The pros and cons of moving from the city to the country

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Tired of traffic, noise and long commutes? Or perhaps you’re craving wide-open spaces and fresh air?

Whatever your reasons, you’re not alone if you’ve recently been considering a tree or sea change. The COVID crisis and rise of remote working has led to many Australians contemplating a lifestyle change.

But is the grass really greener in the country? While there are some definite advantages to leaving the big smoke for a life in the country, there are some downsides you need to consider too. It’s a huge decision you shouldn’t take lightly.

To help, we’ve summarised some of the pros and cons below:

The pros of moving from the city to the country

Everyone who makes the decision to move from the city to the country will have their own reasons for doing it. In the “pros” column are some of these more popular reasons.

Property prices

Depending on what and where you want to buy, house prices are typically cheaper in the country.

For example, according to CoreLogic, the median house price in Sydney in September 2020 was just shy of $1 million. Make the move to regional NSW, and this drops by half to a more affordable $490,842.

Buying a home in the country can mean borrowing less on your home loan. This can help you pay off your mortgage faster than if you’d stayed in the city.

Change of pace

Some people love the hustle and bustle of the city. Others may prefer a quieter, more relaxed pace – where you swap the crowds and traffic for bird song and country walks. If that’s you, moving to the country may give you the lifestyle you’ve been dreaming of.


Then there’s the real sense of community that living in small towns often brings. You can get to know all your neighbours, volunteer at the local school and enjoy being part of a close-knit community.

The cons of moving from the city to the country

Job opportunities

There can be limited employment opportunities in smaller towns – though remote working may make this less of a disadvantage than it once was. That said, moving to the countryside without an existing job, or having one lined up, can be risky – especially if you’re in a niche industry.

Healthcare, education and transport

Limited public services are another common drawback of country towns. There’ll be less choice when it comes to educating your kids, no 24/7 medical services and you may need to depend entirely on your car to get around.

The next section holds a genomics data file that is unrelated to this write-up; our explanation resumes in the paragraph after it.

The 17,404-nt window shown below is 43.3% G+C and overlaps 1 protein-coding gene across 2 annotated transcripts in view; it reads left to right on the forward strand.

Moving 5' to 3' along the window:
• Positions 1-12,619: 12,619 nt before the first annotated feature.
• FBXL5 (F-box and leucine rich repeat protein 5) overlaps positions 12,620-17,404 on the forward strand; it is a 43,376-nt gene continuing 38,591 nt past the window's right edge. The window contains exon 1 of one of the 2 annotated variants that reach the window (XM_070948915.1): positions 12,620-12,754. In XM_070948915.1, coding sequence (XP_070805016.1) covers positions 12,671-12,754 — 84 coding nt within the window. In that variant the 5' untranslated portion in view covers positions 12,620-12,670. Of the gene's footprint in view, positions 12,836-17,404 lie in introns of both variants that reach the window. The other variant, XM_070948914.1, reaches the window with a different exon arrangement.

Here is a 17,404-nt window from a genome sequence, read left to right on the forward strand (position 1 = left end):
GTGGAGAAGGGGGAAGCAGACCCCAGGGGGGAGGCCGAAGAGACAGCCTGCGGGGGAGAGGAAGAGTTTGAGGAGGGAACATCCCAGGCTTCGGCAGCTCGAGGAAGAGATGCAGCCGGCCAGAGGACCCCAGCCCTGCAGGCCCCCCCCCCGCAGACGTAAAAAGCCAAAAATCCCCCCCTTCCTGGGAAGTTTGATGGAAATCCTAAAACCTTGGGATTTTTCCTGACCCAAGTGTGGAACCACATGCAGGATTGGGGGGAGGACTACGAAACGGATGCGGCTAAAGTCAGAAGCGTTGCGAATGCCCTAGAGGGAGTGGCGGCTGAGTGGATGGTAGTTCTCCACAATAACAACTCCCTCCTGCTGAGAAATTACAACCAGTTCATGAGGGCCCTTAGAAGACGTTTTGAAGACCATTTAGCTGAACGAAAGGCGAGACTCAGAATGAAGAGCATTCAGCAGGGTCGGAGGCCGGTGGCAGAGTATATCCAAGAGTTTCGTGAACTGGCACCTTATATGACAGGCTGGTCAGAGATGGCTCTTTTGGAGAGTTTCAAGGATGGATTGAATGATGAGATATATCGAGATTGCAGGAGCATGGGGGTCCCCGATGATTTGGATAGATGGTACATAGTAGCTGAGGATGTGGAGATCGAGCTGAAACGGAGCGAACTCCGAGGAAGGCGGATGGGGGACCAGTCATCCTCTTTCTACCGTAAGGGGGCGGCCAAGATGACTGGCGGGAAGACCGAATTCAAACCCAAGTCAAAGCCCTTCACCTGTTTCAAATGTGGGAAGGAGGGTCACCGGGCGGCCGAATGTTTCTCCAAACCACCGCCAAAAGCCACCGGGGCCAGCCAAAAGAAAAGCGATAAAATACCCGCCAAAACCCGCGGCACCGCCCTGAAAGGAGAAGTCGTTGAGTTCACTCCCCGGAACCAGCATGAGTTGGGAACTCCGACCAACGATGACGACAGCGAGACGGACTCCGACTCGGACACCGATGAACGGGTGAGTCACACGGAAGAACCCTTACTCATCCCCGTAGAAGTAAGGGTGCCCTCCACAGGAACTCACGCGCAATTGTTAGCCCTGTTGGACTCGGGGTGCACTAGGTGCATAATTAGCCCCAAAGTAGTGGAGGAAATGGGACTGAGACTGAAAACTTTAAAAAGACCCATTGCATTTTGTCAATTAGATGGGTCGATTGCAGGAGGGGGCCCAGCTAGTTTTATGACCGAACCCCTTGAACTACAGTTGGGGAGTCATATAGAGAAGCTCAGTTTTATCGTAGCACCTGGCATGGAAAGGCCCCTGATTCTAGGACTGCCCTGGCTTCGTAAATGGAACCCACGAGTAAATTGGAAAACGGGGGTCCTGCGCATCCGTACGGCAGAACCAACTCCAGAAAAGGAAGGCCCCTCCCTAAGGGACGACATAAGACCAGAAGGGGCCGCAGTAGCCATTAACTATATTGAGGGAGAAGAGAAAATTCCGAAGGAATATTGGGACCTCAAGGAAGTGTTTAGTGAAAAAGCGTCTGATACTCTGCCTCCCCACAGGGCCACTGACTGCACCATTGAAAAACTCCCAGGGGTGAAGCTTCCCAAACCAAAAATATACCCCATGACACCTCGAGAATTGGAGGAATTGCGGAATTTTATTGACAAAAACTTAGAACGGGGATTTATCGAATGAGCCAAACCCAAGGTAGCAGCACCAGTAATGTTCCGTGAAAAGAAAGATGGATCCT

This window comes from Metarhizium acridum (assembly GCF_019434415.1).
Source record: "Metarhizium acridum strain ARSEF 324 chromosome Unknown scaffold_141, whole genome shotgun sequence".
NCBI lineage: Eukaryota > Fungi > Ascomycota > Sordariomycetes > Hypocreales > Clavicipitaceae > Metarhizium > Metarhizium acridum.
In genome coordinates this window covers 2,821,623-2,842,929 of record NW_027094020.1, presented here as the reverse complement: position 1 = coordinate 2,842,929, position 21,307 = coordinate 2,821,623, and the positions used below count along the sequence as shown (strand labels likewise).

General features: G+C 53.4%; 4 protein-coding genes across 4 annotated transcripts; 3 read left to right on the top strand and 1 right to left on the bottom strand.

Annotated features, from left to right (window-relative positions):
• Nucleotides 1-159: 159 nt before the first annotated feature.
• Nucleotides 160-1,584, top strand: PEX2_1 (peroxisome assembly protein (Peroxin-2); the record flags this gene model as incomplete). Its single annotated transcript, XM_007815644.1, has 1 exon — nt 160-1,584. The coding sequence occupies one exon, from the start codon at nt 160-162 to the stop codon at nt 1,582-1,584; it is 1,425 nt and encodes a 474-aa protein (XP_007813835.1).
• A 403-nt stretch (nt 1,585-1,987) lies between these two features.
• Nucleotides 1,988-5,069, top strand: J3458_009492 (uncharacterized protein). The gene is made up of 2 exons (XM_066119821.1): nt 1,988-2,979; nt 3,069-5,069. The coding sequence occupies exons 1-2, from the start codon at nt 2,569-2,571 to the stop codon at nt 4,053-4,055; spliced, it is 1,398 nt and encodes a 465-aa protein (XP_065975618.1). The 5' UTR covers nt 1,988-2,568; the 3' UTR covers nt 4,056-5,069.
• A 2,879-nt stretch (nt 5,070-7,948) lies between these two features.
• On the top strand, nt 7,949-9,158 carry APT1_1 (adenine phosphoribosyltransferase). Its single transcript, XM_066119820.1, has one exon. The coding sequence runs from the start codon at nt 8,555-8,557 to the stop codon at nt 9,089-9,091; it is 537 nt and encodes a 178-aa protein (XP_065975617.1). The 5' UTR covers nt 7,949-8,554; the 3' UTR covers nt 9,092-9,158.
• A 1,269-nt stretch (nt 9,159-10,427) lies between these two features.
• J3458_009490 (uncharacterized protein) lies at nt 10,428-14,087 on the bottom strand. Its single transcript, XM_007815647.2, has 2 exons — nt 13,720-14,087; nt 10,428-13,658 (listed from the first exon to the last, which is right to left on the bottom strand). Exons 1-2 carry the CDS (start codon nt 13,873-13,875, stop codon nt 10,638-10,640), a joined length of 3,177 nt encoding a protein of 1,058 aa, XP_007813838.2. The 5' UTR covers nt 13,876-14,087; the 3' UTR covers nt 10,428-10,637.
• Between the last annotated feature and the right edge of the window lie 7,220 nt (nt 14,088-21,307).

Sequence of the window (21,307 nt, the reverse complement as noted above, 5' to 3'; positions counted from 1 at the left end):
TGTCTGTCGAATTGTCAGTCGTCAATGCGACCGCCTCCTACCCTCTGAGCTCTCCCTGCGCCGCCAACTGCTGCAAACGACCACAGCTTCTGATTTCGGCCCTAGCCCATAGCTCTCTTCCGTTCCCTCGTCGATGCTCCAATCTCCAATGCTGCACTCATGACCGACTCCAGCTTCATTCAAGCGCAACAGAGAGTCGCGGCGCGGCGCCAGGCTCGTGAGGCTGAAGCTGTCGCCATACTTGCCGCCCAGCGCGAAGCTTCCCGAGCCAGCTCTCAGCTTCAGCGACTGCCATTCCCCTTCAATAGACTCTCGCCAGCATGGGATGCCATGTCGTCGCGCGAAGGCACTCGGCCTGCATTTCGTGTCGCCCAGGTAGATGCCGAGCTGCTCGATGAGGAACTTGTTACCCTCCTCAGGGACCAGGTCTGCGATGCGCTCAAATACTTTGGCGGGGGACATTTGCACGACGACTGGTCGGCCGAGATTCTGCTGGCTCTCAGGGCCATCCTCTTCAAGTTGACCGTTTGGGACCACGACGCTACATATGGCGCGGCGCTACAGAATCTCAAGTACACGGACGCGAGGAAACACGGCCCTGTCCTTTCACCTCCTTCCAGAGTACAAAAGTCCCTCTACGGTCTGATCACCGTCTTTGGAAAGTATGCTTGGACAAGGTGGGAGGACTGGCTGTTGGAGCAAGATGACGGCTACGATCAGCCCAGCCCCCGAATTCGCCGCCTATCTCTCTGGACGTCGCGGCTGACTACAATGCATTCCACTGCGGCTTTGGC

If you love the buzz of busy restaurants and bars, then you might find living in the country hard. There are generally fewer places to go out at night, so you might have to travel back to the city to get your fix.

What you should know before you move to the country

Everyone who moves to a new home will experience a pretty big change in their lives. Moving to the country from the city tends to create an even bigger change. Our lists above explore the pros and cons, however once you’ve made the decision to head to the regional areas of Australia, there are some things that you should be aware of.

It takes time to adjust

Like any move, it’s going to take some time for your new home to start to feel like home. You may find yourself a little lost and that’s ok. Once the excitement of the move has worn off, give yourself some time to settle in. It might take a few weeks for you to get used to being in a new place. New habits will need to be made as you adjust to a whole new routine!

Get used to driving around

Life in the country comes with challenges that city living doesn’t have and one of those is public transport. Regional areas tend to have limited public transport options compared to cities and as such you’ll need to plan for that. Most likely, you will need a car. Being able to drive will make life a lot easier as you will have to walk some pretty big distances if you don’t drive!

What to do about housing?

While the change to country living can sound like a good one, housing can be different than what city living is. Depending on budgets of course, most people are able to purchase a larger home in the country compared to the city. For some people, keeping their city home and renting it out while they purchase a country home to live in gives them the best of both worlds. This popular option, called rentvesting could allow you to potentially have the best of both worlds!

Hedge your bets

For some city dwellers, relocating to the countryside ends up as one of the best decisions they ever made. However, others regret the decision and soon return to the city.

So you might want to hedge your bets by renting for the first year in the country – if you love it, you can sell your city home; if you hate it, you can move back.

Thinking about buying a property or refinancing an existing loan? Contact Well Money on 1300 899 724 for more information or click here to start the refinancing process and get your personalised borrowing scenario in less than 2 minutes!

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